More than just a buzzword, omnichannel strategies are driving the future of retail, as the lines between brick-and mortar and online have blurred and customers expect businesses to meet them where they are. Whether online or in-person, commerce is commerce and retailers need to embrace both.
At Randy’s Hardware, which has four locations in Virginia, Austin Diehl, director of retail operations, calls his operation’s approach to building a digital presence the “hub and spoke” model. The goal of this model is to utilize as many digital platforms as possible to expand the company’s digital reach and drive traffic to the operation’s website, which includes information for all four locations on one website.
The Challenge of Content Creation
Creating content for various channels takes time and effort, so to cut down on both and become more efficient, Diehl says the team has been creating content that can be used as long-form, medium-form, short-form and stand alone posts on social media.
“This strategy allows us to use the same base content across multiple sites while still reaching our audience in the way that they prefer to consume media,” Diehl says.
No matter which platform the company disseminates information on, the ultimate goal is to maintain consistent
messaging and continuity across all platforms, Diehl says.
To help achieve this goal, Randy’s Hardware has hired a marketing coordinator, Sarah Berry. The operation also partners with a local marketing company that provides guidance and monitors results. Diehl says the marketing team does most of the content creation and application while the agency acts as a marketing advisor. Utilizing the agency as an advisor and creating their own content keeps costs down because Randy’s Hardware doesn’t have to pay for the full agency services.
“There are also many free resources available online, including on the NHPA website for those interested in expanding their knowledge of marketing,” Diehl says.
A Strategy Is Born
Before you can start building a digital presence, you need to begin identifying its customer base and audience demographics. From there, find out what platforms those target audiences use and build the digital marketing plan from there.
Next, Diehl says it’s important to develop a marketing budget and determine if hiring a marketing person is in your budget. According to the North American Hardware and Paint Association’s 2023 Cost of Doing Business Study, typical hardware stores spend about 1.4% of their annual sales on advertising and promotion.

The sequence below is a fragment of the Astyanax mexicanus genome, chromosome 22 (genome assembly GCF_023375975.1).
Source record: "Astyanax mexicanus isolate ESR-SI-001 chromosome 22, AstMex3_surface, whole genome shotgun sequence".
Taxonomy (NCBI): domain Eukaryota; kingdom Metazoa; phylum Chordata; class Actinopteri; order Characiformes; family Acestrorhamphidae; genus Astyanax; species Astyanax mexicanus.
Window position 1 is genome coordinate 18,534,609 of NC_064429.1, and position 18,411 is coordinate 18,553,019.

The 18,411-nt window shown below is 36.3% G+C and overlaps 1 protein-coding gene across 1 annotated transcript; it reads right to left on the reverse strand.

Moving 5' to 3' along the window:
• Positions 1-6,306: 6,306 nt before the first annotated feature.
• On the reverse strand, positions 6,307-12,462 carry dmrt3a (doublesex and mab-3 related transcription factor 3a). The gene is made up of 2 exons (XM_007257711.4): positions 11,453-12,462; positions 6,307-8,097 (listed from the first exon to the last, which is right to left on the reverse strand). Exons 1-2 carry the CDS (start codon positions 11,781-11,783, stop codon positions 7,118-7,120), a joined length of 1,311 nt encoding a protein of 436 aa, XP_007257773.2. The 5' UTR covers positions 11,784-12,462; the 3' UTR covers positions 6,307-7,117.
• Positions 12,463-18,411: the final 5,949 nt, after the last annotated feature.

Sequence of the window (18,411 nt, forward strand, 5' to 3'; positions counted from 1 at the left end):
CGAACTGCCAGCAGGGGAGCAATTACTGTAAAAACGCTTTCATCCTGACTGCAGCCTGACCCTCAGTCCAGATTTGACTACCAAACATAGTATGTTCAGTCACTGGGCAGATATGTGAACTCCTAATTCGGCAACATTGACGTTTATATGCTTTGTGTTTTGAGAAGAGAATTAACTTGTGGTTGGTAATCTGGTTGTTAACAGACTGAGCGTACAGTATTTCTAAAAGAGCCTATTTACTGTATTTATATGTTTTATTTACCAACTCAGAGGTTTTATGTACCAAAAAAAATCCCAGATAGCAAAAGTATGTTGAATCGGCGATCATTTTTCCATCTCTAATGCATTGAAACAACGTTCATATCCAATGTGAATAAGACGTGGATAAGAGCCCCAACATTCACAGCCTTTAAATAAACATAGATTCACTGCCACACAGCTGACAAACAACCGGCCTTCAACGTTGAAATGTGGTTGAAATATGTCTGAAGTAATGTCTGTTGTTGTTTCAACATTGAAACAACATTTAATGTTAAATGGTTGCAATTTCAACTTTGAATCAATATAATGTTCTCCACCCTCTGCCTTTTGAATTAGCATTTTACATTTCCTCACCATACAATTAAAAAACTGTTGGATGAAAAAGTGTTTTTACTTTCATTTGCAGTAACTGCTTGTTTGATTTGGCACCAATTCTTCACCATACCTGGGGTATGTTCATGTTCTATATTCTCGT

“We have found it is difficult to run the day-to-day operations and create content to use in our marketing plan,” Diehl says. “Just posting on Facebook or Instagram whenever you have time isn’t an effective strategy. Different types of posts perform differently depending on the time of the day and the day of the week it is posted.”
If a dedicated marketing person isn’t in the budget, Diehl suggests being strategic with carving out time to do it yourself and plan time every week to create content and use the scheduling functions on social platforms to make sure your content is being delivered to your audience at the right time.
“Creating content that can be used across multiple platforms will be a more efficient use of your budgeted time and efforts,” Diehl says. “Keep in mind that the content you’ve created may perform better on one platform versus another. It is important to check in on how your posts are doing using the platform’s analytics tools to identify trends and adjust accordingly. This may seem overwhelming for some, and it did at first for me too, but if you can identify trends in your stores, you can identify trends in marketing.”
The Hub Spokes Work Together
An effective digital strategy will take more than just social media posts or a website; all of the spokes in the hub need to complement one another and work in tandem. For Randy’s Hardware, the website is the hub of the marketing wheel and the other types of digital marketing are the spokes. Each spoke is a separate advertising channel or marketing platform used to drive additional traffic to the operation’s e-commerce website. Once customers come to the e-commerce website, they have are presented with two buying options: buy online and have the product shipped to them or choose to pick it up in-store.
“When they choose to pick it up at our store, we have the opportunity to showcase our brand of shopping experience,” Diehl says. “We make the process as frictionless as possible in hopes that the customer will buy into our brand and continue shopping with us in the future.”
Diehl says the company’s digital marketing strategy, e-commerce website and in-store experience all have to work together to deliver the Randy’s Hardware brand experience wherever customers engage with the company. The evolution of brick-and-mortar retail necessitates operating in the physical and the digital spaces.
“We are trying to blur the line between brick-and-mortar and online retail,” Diehl says. “Ultimately our goal would be for customers to be able to seamlessly shop however and whenever they want while still receiving our full brand experience.”
Diehl is also exploring going beyond traditional digital hubs, and the team is working with the marketing agency to produce YouTube videos. Right now, the videos are a mix of DIY project ideas, store event highlights and other high points from the stores.
“We want to tell our story and be more than just a place to go buy products,” Diehl says. “We want to build a brand people want to support.”